The feet of the bridge are placed between notches in the F-holes. Or more importantly - the E string foot is placed ¼” in front (toward the fingerboard) of the sound post (little dowel of wood inside the fiddle.) Let's hope it didn't fall down in transit from China - but if it did - you will have to stand it back up. I defer to the experts here because the few times I've had to reset a sound post I have become incredibly frustrated and probably didn't do it right anyway. Take it to someone who knows how to do this. This doesn't usually cost very much especially if you refer to your instrument as a fiddle when asking for a price and not a violin.
As you try to tighten the strings you may find that the pegs slip. Push them in a bit. You may wonder why fiddle pegs aren't like guitar pegs - but this is how they come. It's just something we fiddlers have to put up with. The fiddle I got would not stay in tune. No amount of pushing the pegs into their holes would make them hold. One thing I noticed was that the holes were drilled too close to the ends of the pegs. As the peg was pushed in to make it hold, the strings squeezed under the peg box wood. Not a good thing. You could re-drill the pegs with a tiny drill (I've done this and I'm no genius) or get new pegs fitted. Ka-ching! Price just went up some more. Since I had planned to play this fiddle outside in cold weather and need for them to hold I bit a bigger bullet and ordered a set of Schaller self-tightening pegs and installed those. Cost: $25. Ka-ching! The price for my cheap fiddle went up a little more.
Now tune up your fiddle! Hold it away from your face - just in case the manufacturer cut corners on the glue.
Get your bow. Try it out. Most likely no sound will come from your fiddle but don't go giving bad feedback just yet. Get out that little block of rosin. Get your sandpaper. Sand off the top of the rosin (that's the yellow stuff in the block that's in your case) until you have worked up a powder. Turn the screw at the end of the bow. One way loosens the hair - the other way tightens it. Make it a wee bit tight - about a half inch from the stick at the middle.) Wipe the rosin up and down the hair. Try it. Keep doing this until you get a sound from your strings.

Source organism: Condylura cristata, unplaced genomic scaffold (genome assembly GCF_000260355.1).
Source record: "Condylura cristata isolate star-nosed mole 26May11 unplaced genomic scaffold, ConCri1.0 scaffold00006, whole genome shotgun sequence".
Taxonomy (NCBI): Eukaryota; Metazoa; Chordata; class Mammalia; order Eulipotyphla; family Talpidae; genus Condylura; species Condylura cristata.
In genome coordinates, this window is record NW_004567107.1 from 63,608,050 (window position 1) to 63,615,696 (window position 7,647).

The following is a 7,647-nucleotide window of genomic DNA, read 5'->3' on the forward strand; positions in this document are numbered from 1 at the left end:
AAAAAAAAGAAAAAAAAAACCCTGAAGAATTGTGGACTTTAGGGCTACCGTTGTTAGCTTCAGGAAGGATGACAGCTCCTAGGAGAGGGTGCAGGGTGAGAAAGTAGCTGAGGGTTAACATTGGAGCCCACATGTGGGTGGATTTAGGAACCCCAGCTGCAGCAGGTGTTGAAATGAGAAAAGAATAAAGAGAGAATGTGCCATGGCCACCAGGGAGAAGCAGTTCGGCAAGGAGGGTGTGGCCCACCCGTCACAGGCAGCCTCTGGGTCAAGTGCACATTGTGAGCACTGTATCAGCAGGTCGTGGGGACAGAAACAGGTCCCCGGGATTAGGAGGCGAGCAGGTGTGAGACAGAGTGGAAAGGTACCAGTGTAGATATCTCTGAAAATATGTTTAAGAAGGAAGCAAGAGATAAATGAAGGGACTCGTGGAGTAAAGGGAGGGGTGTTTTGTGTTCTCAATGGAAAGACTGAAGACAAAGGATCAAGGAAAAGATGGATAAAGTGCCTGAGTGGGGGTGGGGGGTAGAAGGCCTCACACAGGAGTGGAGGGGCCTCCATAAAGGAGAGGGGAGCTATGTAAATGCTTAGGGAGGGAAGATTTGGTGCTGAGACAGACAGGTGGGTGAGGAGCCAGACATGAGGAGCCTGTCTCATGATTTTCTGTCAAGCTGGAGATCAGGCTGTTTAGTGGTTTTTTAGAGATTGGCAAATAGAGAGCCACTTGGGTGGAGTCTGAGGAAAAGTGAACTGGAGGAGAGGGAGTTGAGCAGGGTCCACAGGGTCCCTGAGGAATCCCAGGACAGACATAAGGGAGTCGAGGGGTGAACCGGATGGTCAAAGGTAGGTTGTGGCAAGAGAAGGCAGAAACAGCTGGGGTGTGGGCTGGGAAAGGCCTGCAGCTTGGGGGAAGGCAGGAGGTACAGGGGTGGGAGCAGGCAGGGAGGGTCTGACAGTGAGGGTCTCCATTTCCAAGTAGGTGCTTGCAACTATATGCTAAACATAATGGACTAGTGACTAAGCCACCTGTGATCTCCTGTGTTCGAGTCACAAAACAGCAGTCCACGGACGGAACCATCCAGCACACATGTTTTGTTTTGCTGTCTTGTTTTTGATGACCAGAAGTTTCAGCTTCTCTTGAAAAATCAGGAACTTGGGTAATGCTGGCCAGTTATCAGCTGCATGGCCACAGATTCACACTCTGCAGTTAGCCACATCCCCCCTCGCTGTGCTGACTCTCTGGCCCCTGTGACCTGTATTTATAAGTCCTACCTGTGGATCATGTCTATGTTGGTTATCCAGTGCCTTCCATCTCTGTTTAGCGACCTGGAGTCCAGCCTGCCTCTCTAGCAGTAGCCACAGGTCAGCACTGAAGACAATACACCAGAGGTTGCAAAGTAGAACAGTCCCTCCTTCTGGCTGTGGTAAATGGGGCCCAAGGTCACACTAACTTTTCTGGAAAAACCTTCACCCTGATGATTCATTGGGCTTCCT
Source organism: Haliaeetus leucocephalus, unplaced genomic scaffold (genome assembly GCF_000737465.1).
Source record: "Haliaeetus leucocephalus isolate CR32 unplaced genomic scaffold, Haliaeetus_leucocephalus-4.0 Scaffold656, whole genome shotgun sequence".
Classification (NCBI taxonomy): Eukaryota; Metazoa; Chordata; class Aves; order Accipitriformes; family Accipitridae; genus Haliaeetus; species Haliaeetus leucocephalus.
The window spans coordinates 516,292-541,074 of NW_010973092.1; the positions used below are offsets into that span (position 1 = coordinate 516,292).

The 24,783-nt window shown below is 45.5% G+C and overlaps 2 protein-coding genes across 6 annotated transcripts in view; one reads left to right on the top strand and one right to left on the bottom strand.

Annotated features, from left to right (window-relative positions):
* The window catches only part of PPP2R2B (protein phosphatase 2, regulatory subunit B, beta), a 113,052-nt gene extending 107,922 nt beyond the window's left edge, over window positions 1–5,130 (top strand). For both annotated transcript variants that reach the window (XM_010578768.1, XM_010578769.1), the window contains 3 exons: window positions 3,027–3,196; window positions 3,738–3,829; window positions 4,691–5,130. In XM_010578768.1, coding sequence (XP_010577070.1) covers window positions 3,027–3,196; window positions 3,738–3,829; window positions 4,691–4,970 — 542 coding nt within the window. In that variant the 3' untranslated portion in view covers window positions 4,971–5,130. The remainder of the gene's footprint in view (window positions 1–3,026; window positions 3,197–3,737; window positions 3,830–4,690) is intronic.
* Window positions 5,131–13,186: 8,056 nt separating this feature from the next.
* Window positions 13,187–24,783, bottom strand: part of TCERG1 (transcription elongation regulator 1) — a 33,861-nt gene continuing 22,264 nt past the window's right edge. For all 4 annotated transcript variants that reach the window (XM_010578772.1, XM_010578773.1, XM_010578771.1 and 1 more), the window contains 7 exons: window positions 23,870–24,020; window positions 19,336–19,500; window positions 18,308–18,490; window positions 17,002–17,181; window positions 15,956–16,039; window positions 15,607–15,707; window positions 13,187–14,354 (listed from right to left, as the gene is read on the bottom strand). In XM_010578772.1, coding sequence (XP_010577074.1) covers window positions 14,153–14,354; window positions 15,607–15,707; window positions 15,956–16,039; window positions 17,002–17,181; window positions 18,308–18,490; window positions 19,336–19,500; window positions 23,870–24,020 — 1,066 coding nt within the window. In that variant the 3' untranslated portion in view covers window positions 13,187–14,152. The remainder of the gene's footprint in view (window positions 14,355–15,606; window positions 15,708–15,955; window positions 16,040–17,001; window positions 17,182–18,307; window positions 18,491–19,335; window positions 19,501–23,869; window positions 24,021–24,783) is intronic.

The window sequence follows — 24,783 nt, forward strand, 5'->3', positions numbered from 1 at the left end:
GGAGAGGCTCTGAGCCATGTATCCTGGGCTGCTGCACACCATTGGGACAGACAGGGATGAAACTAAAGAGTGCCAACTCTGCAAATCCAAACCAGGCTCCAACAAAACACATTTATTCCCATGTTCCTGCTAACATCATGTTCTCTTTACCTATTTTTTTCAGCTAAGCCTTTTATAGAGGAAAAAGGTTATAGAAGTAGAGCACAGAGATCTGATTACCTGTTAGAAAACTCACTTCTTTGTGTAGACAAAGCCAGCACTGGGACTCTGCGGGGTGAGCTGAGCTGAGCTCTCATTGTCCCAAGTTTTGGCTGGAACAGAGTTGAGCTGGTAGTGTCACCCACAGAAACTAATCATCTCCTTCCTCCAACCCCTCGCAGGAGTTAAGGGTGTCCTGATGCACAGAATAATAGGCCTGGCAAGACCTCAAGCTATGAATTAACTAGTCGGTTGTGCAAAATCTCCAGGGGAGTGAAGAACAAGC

My cheap bow was crooked. I held it out. Looked at it. It kind of slanted off to one side. So I bent it the other way. It more or less straightened up then it went right back the way it was. Playing with a crooked bow is akin to driving with a flat tire. It can be done - but it ain't easy! One can re-shape a bow by holding it the way you want it to be and heating it or a stove burner. An old-timer showed me this trick. I wouldn't suggest doing it with a really good bow but you don't have much to lose with the bow that comes with the $50 fiddle outfit. This will only work if the bow is made of wood. If it's made of fiberglass, it's probably ok. They're born straight. As I looked at the bow while it was somewhat slack, I could see some very loose hairs. I cut these off with scissors. The bow I got ended up being really bad. The grip fell off. The stick was too crooked to deal with. The “silver” winding was baling wire covered with Scotch tape. The hair was loose no matter what. I used it to stake a tomato plant and bought a fiberglass bow for this outfit. Ka-ching! Up went the price. However, you may get lucky and get a usable bow with your outfit.
Even with the bridge fitted and lowered, the action on this fiddle was still too high so I loosened each string one at a time and ran a piece of folded sandpaper in the groove at the nut. I lowered the action a little more this way.
Then I ran a pencil (graphite - for slip and slide) in the groove.) Do this. Do this anyways every time you change strings. Graphite is good for fiddle string grooves on both bridge and nut.
The action was still too high. Now comes the real tweaking. There are many thoughts on this - so go get your internet hiking boots on and search “fitting a bridge.” What I did with this green fiddle was nick out the groove where the string crosses the bridge so that the height of each string was the same height as the strings on my GOOD FIDDLE are from the end of the fingerboard. I marked where the strings would go then sanded off the top of the bridge to get rid of the deep notches.
So far. So good. The green fiddle works! It was a real hit in the St. Patrick's Day Parade this year! It sounds half way decent. Nothing has sprung loose and hit me in the face yet. It's got enough paint on it from the factory that I doubt weather will affect it much. I may paint a fancy design on it. May not. Don't know.
If something buzzes when you play - check for any loose parts. Check the chinrest. If it is loose at all - tighten it. Put a pointed object (I use a paper clip) in one of the holes on the holders and turn it. Tighten down all the knobs on the tailpiece fine tuners just enough so that they are not loose. Just to be on the safe side, check to see if a big Chinese bug hasn't stowed away inside the fiddle. Ya' never know.